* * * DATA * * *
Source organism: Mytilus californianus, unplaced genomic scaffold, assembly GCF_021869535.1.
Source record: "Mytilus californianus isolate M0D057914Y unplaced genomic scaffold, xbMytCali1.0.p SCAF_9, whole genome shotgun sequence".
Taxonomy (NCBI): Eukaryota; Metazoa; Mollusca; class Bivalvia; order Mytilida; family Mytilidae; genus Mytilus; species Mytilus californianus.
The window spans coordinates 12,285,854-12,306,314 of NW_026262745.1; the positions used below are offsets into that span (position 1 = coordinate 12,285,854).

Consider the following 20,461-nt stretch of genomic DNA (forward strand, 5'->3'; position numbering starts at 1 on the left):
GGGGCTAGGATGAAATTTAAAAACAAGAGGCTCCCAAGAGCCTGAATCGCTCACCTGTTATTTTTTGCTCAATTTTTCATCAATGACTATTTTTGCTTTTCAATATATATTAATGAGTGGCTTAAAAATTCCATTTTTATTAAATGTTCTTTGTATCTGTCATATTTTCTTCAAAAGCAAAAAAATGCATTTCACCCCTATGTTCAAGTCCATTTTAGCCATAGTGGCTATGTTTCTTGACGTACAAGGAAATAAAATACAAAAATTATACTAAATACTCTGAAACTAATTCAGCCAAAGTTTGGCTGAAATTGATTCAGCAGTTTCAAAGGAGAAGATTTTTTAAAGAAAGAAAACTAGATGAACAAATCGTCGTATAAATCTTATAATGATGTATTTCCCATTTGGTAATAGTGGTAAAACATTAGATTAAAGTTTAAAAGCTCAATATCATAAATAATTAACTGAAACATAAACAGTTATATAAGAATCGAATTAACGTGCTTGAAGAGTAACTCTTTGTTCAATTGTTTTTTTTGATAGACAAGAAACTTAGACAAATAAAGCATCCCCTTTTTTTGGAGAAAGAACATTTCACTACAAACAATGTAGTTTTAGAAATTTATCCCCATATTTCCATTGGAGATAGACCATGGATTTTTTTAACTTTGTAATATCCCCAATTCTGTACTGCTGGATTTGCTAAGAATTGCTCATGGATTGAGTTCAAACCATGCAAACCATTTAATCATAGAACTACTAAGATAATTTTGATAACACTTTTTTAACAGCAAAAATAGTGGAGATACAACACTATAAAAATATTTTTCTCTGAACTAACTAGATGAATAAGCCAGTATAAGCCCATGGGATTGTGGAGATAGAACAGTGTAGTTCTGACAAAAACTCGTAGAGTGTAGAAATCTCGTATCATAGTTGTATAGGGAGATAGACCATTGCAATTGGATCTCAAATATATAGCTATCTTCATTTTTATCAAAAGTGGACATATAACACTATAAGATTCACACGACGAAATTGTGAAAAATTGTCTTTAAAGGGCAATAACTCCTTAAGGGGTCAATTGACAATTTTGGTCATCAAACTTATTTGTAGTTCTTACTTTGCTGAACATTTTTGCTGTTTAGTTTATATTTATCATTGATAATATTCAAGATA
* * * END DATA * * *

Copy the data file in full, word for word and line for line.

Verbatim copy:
Source organism: Mytilus californianus, unplaced genomic scaffold, assembly GCF_021869535.1.
Source record: "Mytilus californianus isolate M0D057914Y unplaced genomic scaffold, xbMytCali1.0.p SCAF_9, whole genome shotgun sequence".
Taxonomy (NCBI): Eukaryota; Metazoa; Mollusca; class Bivalvia; order Mytilida; family Mytilidae; genus Mytilus; species Mytilus californianus.
The window spans coordinates 12,285,854-12,306,314 of NW_026262745.1; the positions used below are offsets into that span (position 1 = coordinate 12,285,854).

Consider the following 20,461-nt stretch of genomic DNA (forward strand, 5'->3'; position numbering starts at 1 on the left):
GGGGCTAGGATGAAATTTAAAAACAAGAGGCTCCCAAGAGCCTGAATCGCTCACCTGTTATTTTTTGCTCAATTTTTCATCAATGACTATTTTTGCTTTTCAATATATATTAATGAGTGGCTTAAAAATTCCATTTTTATTAAATGTTCTTTGTATCTGTCATATTTTCTTCAAAAGCAAAAAAATGCATTTCACCCCTATGTTCAAGTCCATTTTAGCCATAGTGGCTATGTTTCTTGACGTACAAGGAAATAAAATACAAAAATTATACTAAATACTCTGAAACTAATTCAGCCAAAGTTTGGCTGAAATTGATTCAGCAGTTTCAAAGGAGAAGATTTTTTAAAGAAAGAAAACTAGATGAACAAATCGTCGTATAAATCTTATAATGATGTATTTCCCATTTGGTAATAGTGGTAAAACATTAGATTAAAGTTTAAAAGCTCAATATCATAAATAATTAACTGAAACATAAACAGTTATATAAGAATCGAATTAACGTGCTTGAAGAGTAACTCTTTGTTCAATTGTTTTTTTTGATAGACAAGAAACTTAGACAAATAAAGCATCCCCTTTTTTTGGAGAAAGAACATTTCACTACAAACAATGTAGTTTTAGAAATTTATCCCCATATTTCCATTGGAGATAGACCATGGATTTTTTTAACTTTGTAATATCCCCAATTCTGTACTGCTGGATTTGCTAAGAATTGCTCATGGATTGAGTTCAAACCATGCAAACCATTTAATCATAGAACTACTAAGATAATTTTGATAACACTTTTTTAACAGCAAAAATAGTGGAGATACAACACTATAAAAATATTTTTCTCTGAACTAACTAGATGAATAAGCCAGTATAAGCCCATGGGATTGTGGAGATAGAACAGTGTAGTTCTGACAAAAACTCGTAGAGTGTAGAAATCTCGTATCATAGTTGTATAGGGAGATAGACCATTGCAATTGGATCTCAAATATATAGCTATCTTCATTTTTATCAAAAGTGGACATATAACACTATAAGATTCACACGACGAAATTGTGAAAAATTGTCTTTAAAGGGCAATAACTCCTTAAGGGGTCAATTGACAATTTTGGTCATCAAACTTATTTGTAGTTCTTACTTTGCTGAACATTTTTGCTGTTTAGTTTATATTTATCATTGATAATATTCAAGATA